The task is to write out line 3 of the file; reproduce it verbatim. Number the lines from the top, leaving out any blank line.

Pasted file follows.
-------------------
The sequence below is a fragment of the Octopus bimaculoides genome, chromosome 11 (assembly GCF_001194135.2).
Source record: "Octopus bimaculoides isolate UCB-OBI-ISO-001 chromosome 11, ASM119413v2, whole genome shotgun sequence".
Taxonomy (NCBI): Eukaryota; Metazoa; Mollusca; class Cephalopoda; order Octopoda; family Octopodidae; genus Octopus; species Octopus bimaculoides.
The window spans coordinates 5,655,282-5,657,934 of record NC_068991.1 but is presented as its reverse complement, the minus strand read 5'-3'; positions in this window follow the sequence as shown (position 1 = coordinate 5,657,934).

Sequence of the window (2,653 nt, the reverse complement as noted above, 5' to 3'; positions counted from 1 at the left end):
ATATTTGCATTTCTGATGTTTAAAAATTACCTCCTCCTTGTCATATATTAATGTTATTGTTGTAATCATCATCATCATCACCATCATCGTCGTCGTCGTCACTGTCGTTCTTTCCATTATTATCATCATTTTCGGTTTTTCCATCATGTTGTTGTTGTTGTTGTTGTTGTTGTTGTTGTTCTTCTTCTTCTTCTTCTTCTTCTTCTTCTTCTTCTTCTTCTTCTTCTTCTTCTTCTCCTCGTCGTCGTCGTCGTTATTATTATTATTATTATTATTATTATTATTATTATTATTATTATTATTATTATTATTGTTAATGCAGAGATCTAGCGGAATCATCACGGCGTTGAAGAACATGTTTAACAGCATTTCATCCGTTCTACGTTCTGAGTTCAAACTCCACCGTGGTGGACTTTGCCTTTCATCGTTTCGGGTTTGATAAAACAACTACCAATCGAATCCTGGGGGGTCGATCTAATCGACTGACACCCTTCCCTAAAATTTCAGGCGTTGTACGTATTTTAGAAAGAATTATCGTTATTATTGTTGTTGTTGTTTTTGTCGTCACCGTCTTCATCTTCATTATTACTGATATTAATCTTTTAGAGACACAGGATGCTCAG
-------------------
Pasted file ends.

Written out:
Taxonomy (NCBI): Eukaryota; Metazoa; Mollusca; class Cephalopoda; order Octopoda; family Octopodidae; genus Octopus; species Octopus bimaculoides.